Al Jahra Hospital
The suburbs of Kuwait City continue to expand and the government of Kuwait has made it a priority to upgrade the healthcare infrastructure in these localities. Jahra Medical City, approximately 20 miles west of Kuwait City, is among the most ambitious healthcare facilities ever built in the country.
The Amiri Diwan and the State of Kuwait collaborated with SmithGroup and PACE Architecture Engineering + Planning to develop the planning and design for this complex project. Jahra Medical City comprises eight separate buildings, totaling 700,000 sqm (2.53 million sf). The largest of these is the main hospital structure, which is designed as twin, V-shaped wings stretching 15 stories in height. The entire hospital accommodates 1,234 beds, a women’s center, diagnostic imaging, a surgical suite with 32 ORs, emergency services, education center, daycare, and outpatient services.
The formerly agricultural site was provided by the Amiri Diwan. A theme of wellness and the site’s farming past helped to drive the project concept. Biophilia is embedded holistically into the design: the curvilinear shape of the main building and its organizing central atrium were conceived as, respectively, leaves and a stem. Branch inspired pedestrian bridges connect the D&T plinth and the towers, traversing a 5-story atrium that is filled with daylight, the result of a unique ETFE skylight system that is highly transparent and allows most of the ceiling in the area to feel like open sky. Leaf inspired graphics are etched into glazed walls in the lobby and secondary waiting areas. Lush desert vegetation pays tribute both to the site’s past and the dynamic nature of its present. The building is sited so that inpatient units can take advantage of gulf views.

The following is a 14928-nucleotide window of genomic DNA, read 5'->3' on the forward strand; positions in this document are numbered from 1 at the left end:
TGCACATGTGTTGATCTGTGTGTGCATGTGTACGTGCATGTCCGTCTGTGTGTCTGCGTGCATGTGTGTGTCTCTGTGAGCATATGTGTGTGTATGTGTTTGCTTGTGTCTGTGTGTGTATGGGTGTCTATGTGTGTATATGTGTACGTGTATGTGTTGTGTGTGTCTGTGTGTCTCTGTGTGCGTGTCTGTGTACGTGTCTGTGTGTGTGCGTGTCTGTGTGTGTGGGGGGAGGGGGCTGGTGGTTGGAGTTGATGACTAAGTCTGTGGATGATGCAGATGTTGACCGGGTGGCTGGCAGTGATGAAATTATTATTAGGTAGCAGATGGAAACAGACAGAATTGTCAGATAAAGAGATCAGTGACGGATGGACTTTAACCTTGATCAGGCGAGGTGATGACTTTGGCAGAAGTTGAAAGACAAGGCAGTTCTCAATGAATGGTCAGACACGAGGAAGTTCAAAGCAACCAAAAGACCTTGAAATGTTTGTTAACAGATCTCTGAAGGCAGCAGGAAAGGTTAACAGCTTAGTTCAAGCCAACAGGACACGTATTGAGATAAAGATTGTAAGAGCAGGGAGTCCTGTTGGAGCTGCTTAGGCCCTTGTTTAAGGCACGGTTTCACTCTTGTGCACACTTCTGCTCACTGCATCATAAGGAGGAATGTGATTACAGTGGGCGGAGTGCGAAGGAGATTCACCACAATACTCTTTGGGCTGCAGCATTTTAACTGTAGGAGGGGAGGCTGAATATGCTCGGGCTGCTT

Color and alpha numeric designations, paired with images of nature, assist with patient and visitor wayfinding through the massive space. Vertical circulation is wrapped in glazing and accented with hardwood provides visual landmarks to further assist with wayfinding.
Separate from the main building is an adjacent plinth containing outpatient clinics, emergency rooms, and diagnostic and treatment, surgery and administration. Men’s and women’s facilities are separated as required by Islamic law. Major planning considerations included safety and infection control; for example, the complex’s ten elevator cores have separate soiled linen, clean linen and public elevators.
Jahra Medical City represents a giant step in Kuwait’s long-term plan to modernize its medical facilities and provide the best healthcare to previously underserved areas.